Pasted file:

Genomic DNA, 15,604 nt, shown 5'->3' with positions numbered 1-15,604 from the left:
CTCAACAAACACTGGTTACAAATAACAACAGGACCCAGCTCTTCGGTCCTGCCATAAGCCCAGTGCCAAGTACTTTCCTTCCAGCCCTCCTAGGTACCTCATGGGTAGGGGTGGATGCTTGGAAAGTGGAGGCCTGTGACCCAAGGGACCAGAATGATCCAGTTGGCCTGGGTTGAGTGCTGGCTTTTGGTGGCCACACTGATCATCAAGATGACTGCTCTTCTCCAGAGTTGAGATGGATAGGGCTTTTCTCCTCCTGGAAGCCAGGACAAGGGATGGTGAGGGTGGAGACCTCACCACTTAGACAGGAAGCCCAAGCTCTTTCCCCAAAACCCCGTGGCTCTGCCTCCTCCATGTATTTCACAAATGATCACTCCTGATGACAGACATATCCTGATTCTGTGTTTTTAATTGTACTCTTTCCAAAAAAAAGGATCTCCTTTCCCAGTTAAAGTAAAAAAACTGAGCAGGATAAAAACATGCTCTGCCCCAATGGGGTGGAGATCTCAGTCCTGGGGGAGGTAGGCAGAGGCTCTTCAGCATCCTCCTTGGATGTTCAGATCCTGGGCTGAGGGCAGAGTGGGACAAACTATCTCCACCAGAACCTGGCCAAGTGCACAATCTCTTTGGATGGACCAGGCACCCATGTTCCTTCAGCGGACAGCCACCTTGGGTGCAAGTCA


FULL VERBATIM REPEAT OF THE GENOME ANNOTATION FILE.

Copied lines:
Genomic DNA, 15,604 nt, shown 5'->3' with positions numbered 1-15,604 from the left:
CTCAACAAACACTGGTTACAAATAACAACAGGACCCAGCTCTTCGGTCCTGCCATAAGCCCAGTGCCAAGTACTTTCCTTCCAGCCCTCCTAGGTACCTCATGGGTAGGGGTGGATGCTTGGAAAGTGGAGGCCTGTGACCCAAGGGACCAGAATGATCCAGTTGGCCTGGGTTGAGTGCTGGCTTTTGGTGGCCACACTGATCATCAAGATGACTGCTCTTCTCCAGAGTTGAGATGGATAGGGCTTTTCTCCTCCTGGAAGCCAGGACAAGGGATGGTGAGGGTGGAGACCTCACCACTTAGACAGGAAGCCCAAGCTCTTTCCCCAAAACCCCGTGGCTCTGCCTCCTCCATGTATTTCACAAATGATCACTCCTGATGACAGACATATCCTGATTCTGTGTTTTTAATTGTACTCTTTCCAAAAAAAAGGATCTCCTTTCCCAGTTAAAGTAAAAAAACTGAGCAGGATAAAAACATGCTCTGCCCCAATGGGGTGGAGATCTCAGTCCTGGGGGAGGTAGGCAGAGGCTCTTCAGCATCCTCCTTGGATGTTCAGATCCTGGGCTGAGGGCAGAGTGGGACAAACTATCTCCACCAGAACCTGGCCAAGTGCACAATCTCTTTGGATGGACCAGGCACCCATGTTCCTTCAGCGGACAGCCACCTTGGGTGCAAGTCA